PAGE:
Offline Jim C.

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Re: Hand Planes
« Reply #924 on: March 20, 2019, 09:15:10 AM »
I'm trying to imagine me keeping track of  tools.


Hi skipskip,

While OCD has never been officially diagnosed, I do tend to lead a very orderly existence.  This isn’t something new.  It goes back a long way......Matchbox cars that I got as a child in the 1960s still in their original boxes, Tonka trucks that NEVER went outside let alone the sandbox, lego bricks sorted by color, etc.  Fast forward......index cards for hand planes.  Heck, did you check out the index for this thread?  OCD?  Nah.  Well, maybe just a little.

Jim C. :grin:
« Last Edit: March 21, 2019, 08:00:36 AM by Jim C. »
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Offline donald_wa

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Re: Hand Planes
« Reply #925 on: March 20, 2019, 09:26:48 PM »
there's no such thing as a little OCD. Either you have it or you don't. Not that its a bad thing . Some of my best friends have it.  I greatly admire your organization.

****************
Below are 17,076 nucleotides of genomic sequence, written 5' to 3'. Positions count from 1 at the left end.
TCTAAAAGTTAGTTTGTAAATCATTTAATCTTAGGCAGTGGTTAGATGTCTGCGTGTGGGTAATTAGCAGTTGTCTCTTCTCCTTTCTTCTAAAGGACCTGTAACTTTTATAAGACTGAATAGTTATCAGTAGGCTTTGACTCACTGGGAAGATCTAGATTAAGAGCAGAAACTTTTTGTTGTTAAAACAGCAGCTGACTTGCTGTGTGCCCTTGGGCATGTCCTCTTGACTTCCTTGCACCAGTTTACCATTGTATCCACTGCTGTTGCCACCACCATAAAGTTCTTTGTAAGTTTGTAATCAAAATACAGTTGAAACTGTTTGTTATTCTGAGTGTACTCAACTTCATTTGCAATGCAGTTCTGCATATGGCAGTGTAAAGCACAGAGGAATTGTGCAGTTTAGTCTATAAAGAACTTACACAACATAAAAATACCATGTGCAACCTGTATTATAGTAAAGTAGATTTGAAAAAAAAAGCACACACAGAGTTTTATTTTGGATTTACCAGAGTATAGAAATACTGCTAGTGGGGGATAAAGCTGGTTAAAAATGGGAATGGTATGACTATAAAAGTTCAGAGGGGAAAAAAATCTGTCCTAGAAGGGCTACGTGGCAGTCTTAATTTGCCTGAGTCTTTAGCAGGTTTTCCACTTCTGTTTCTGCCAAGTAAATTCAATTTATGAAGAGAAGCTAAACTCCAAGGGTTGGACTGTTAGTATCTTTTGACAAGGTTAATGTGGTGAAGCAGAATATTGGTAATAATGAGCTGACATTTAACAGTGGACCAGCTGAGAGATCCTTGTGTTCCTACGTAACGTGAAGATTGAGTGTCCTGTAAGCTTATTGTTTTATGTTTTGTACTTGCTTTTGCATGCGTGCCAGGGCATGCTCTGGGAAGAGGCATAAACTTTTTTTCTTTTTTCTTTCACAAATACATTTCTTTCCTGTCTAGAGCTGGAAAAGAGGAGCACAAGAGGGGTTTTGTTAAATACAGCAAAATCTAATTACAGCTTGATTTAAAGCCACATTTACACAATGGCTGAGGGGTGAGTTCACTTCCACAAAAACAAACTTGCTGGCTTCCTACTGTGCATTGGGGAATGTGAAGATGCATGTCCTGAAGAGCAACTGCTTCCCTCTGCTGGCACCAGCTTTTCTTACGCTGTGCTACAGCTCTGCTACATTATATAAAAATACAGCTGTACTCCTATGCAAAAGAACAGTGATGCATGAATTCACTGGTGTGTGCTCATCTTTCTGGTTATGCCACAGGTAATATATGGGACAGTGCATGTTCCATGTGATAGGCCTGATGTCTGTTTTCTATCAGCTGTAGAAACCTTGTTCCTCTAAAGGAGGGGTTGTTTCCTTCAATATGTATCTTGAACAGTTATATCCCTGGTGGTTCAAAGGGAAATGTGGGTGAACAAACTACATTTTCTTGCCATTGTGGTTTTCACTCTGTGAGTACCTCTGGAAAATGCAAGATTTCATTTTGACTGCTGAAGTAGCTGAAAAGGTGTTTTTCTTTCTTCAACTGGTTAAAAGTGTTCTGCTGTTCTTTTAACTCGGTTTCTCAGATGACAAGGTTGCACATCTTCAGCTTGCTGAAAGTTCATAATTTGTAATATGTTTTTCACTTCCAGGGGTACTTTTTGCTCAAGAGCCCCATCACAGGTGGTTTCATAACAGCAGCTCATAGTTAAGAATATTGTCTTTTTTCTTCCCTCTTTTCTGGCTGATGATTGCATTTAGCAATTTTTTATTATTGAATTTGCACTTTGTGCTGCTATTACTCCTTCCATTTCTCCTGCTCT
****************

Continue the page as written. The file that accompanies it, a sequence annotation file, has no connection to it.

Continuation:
« Last Edit: March 20, 2019, 09:28:39 PM by donald_wa »

Offline Yadda

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Re: Hand Planes
« Reply #926 on: March 20, 2019, 09:49:19 PM »
I agree, scan the cards and add them as .pdf file in your spreadsheet.  I would definitely enjoy reading through you filebox.

Hey Yadda,

Thanks for stopping by the thread.  What you described..... scanning, spreadsheets, pdf files..... I have a better chance of successfully building my own rocket and going to Mars.  I’m not a computer guy.  As for going though my index card box, well, a lot of it is just the basic stuff, like when I got a plane, how much I paid for it, etc.  But then there’s more than a few planes that have a story, some of which I’ve written about, and some I’ll get to eventually.